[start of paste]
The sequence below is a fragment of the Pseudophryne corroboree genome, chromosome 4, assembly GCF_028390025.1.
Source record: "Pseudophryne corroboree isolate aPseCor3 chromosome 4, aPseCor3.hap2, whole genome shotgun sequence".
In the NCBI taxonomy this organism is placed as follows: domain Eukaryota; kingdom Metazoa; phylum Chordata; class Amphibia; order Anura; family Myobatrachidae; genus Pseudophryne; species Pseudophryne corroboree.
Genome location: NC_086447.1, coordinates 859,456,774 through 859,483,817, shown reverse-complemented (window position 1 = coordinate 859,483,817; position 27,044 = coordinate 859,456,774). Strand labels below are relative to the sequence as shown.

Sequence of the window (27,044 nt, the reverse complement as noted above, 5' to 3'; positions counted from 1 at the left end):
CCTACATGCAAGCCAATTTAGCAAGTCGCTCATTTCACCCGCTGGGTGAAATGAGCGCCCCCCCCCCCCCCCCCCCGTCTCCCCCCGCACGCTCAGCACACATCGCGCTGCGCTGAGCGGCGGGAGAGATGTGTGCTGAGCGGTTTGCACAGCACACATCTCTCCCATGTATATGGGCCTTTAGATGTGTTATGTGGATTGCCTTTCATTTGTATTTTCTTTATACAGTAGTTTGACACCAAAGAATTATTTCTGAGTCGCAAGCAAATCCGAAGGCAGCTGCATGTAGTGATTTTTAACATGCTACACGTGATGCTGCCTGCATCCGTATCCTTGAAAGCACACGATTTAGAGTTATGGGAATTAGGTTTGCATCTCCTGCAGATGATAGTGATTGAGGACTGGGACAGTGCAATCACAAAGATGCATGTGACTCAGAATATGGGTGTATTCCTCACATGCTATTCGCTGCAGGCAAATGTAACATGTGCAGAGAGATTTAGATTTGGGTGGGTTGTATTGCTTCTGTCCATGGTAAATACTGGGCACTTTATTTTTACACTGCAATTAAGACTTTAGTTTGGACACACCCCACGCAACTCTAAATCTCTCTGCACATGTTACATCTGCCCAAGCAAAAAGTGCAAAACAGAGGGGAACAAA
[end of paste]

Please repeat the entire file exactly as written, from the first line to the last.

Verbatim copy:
The sequence below is a fragment of the Pseudophryne corroboree genome, chromosome 4, assembly GCF_028390025.1.
Source record: "Pseudophryne corroboree isolate aPseCor3 chromosome 4, aPseCor3.hap2, whole genome shotgun sequence".
In the NCBI taxonomy this organism is placed as follows: domain Eukaryota; kingdom Metazoa; phylum Chordata; class Amphibia; order Anura; family Myobatrachidae; genus Pseudophryne; species Pseudophryne corroboree.
Genome location: NC_086447.1, coordinates 859,456,774 through 859,483,817, shown reverse-complemented (window position 1 = coordinate 859,483,817; position 27,044 = coordinate 859,456,774). Strand labels below are relative to the sequence as shown.

Sequence of the window (27,044 nt, the reverse complement as noted above, 5' to 3'; positions counted from 1 at the left end):
CCTACATGCAAGCCAATTTAGCAAGTCGCTCATTTCACCCGCTGGGTGAAATGAGCGCCCCCCCCCCCCCCCCCCCGTCTCCCCCCGCACGCTCAGCACACATCGCGCTGCGCTGAGCGGCGGGAGAGATGTGTGCTGAGCGGTTTGCACAGCACACATCTCTCCCATGTATATGGGCCTTTAGATGTGTTATGTGGATTGCCTTTCATTTGTATTTTCTTTATACAGTAGTTTGACACCAAAGAATTATTTCTGAGTCGCAAGCAAATCCGAAGGCAGCTGCATGTAGTGATTTTTAACATGCTACACGTGATGCTGCCTGCATCCGTATCCTTGAAAGCACACGATTTAGAGTTATGGGAATTAGGTTTGCATCTCCTGCAGATGATAGTGATTGAGGACTGGGACAGTGCAATCACAAAGATGCATGTGACTCAGAATATGGGTGTATTCCTCACATGCTATTCGCTGCAGGCAAATGTAACATGTGCAGAGAGATTTAGATTTGGGTGGGTTGTATTGCTTCTGTCCATGGTAAATACTGGGCACTTTATTTTTACACTGCAATTAAGACTTTAGTTTGGACACACCCCACGCAACTCTAAATCTCTCTGCACATGTTACATCTGCCCAAGCAAAAAGTGCAAAACAGAGGGGAACAAA